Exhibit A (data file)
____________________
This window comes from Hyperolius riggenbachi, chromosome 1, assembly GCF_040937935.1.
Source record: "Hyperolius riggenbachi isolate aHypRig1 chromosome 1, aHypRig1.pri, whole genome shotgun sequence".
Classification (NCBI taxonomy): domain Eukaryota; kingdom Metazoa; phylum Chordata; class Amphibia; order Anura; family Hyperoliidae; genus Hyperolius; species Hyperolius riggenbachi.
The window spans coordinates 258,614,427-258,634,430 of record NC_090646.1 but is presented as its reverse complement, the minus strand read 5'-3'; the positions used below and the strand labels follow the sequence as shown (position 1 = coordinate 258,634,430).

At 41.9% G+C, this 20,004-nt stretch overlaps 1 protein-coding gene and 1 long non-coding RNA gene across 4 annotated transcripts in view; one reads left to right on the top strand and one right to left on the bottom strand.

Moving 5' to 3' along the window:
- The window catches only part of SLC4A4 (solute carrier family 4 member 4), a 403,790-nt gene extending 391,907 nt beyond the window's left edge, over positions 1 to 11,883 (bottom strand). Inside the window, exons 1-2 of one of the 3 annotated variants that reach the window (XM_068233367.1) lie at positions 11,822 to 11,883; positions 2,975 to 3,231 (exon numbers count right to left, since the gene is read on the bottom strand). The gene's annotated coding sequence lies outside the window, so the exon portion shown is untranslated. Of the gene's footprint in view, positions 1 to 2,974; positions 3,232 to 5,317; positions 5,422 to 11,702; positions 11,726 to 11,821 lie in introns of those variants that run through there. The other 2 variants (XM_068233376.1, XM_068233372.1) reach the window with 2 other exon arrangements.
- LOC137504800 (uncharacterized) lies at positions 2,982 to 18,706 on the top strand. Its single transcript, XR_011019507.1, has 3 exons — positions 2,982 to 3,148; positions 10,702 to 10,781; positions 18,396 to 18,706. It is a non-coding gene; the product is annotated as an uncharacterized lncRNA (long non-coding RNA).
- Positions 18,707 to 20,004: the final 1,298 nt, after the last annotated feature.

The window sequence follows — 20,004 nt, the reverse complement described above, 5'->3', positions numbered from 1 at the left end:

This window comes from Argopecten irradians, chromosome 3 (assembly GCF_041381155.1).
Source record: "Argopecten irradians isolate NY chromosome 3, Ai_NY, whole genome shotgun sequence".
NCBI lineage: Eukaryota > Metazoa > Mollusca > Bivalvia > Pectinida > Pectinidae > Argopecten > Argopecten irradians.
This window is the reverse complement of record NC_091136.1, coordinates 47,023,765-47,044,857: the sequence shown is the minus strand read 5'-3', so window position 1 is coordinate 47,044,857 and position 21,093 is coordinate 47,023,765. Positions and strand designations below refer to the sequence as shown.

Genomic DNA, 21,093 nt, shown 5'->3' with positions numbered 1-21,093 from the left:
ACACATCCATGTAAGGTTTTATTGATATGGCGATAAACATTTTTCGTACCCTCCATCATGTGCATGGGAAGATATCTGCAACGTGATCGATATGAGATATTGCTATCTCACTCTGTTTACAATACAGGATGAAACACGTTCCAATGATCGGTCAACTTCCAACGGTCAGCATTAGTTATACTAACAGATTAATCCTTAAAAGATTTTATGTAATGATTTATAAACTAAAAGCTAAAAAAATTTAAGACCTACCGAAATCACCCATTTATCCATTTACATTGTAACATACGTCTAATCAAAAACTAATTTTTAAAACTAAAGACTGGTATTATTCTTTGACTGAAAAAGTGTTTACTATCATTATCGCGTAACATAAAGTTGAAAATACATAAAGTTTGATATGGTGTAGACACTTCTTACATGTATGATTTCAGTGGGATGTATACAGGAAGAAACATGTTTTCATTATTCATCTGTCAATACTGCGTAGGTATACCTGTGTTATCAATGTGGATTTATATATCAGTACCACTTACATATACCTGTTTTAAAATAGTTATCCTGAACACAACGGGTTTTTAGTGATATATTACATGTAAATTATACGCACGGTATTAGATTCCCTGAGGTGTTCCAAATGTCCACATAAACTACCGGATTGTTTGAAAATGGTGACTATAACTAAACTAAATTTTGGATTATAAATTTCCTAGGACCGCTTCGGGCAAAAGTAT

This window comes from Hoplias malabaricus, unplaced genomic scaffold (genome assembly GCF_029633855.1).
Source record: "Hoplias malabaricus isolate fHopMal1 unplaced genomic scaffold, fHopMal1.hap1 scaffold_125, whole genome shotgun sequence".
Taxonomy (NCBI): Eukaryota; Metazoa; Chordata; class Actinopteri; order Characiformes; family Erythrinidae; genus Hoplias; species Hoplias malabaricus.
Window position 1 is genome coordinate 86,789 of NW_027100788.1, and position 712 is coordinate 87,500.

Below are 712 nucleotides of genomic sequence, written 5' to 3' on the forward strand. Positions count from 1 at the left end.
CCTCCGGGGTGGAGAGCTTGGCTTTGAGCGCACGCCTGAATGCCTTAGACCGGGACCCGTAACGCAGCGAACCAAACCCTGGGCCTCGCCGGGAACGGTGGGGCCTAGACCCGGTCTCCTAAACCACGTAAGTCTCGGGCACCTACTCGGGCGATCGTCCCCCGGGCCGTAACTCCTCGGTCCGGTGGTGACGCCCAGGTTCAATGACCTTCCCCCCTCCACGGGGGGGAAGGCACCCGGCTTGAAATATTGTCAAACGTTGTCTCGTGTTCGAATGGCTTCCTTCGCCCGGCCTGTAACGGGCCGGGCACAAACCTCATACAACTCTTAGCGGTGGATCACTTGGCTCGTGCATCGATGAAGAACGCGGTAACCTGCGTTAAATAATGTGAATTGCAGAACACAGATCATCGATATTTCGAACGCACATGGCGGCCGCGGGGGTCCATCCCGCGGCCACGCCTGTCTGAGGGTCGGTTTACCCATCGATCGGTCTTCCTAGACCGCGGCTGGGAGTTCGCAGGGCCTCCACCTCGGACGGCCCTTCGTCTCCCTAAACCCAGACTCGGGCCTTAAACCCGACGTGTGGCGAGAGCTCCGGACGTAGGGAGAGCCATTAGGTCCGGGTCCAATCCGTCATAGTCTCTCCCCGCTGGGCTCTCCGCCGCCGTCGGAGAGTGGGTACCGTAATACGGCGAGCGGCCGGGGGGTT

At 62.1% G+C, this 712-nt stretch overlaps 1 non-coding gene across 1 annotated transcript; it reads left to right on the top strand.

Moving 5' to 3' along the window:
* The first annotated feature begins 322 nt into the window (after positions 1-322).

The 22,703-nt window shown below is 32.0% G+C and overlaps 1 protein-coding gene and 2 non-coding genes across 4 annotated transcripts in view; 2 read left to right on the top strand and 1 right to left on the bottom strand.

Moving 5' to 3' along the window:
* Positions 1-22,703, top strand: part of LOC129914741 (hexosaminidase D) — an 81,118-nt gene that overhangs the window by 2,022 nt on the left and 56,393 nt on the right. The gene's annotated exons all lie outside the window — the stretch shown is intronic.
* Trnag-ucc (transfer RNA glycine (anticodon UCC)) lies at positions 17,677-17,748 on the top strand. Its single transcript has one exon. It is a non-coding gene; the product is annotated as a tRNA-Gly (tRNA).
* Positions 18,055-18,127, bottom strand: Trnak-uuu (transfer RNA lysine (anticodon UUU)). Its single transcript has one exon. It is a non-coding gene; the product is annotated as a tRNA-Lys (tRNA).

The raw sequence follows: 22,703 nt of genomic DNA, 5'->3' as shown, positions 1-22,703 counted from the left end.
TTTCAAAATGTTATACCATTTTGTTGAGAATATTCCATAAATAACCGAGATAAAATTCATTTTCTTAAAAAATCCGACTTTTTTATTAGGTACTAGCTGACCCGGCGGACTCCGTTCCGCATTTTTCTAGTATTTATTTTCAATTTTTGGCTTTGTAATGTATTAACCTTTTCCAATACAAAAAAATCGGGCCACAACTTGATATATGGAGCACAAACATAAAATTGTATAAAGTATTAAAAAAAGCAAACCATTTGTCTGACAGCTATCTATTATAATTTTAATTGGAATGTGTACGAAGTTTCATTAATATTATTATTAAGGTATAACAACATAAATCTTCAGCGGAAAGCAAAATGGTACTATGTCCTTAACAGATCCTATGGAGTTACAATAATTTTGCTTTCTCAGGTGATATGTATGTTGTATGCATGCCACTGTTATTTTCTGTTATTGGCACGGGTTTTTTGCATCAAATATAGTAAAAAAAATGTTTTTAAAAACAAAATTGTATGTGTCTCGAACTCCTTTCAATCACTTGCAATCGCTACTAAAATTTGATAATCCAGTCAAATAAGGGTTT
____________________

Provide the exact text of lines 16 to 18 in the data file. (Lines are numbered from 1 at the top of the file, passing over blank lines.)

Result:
ACACATCCATGTAAGGTTTTATTGATATGGCGATAAACATTTTTCGTACCCTCCATCATGTGCATGGGAAGATATCTGCAACGTGATCGATATGAGATATTGCTATCTCACTCTGTTTACAATACAGGATGAAACACGTTCCAATGATCGGTCAACTTCCAACGGTCAGCATTAGTTATACTAACAGATTAATCCTTAAAAGATTTTATGTAATGATTTATAAACTAAAAGCTAAAAAAATTTAAGACCTACCGAAATCACCCATTTATCCATTTACATTGTAACATACGTCTAATCAAAAACTAATTTTTAAAACTAAAGACTGGTATTATTCTTTGACTGAAAAAGTGTTTACTATCATTATCGCGTAACATAAAGTTGAAAATACATAAAGTTTGATATGGTGTAGACACTTCTTACATGTATGATTTCAGTGGGATGTATACAGGAAGAAACATGTTTTCATTATTCATCTGTCAATACTGCGTAGGTATACCTGTGTTATCAATGTGGATTTATATATCAGTACCACTTACATATACCTGTTTTAAAATAGTTATCCTGAACACAACGGGTTTTTAGTGATATATTACATGTAAATTATACGCACGGTATTAGATTCCCTGAGGTGTTCCAAATGTCCACATAAACTACCGGATTGTTTGAAAATGGTGACTATAACTAAACTAAATTTTGGATTATAAATTTCCTAGGACCGCTTCGGGCAAAAGTAT

This window comes from Hoplias malabaricus, unplaced genomic scaffold (genome assembly GCF_029633855.1).
Source record: "Hoplias malabaricus isolate fHopMal1 unplaced genomic scaffold, fHopMal1.hap1 scaffold_125, whole genome shotgun sequence".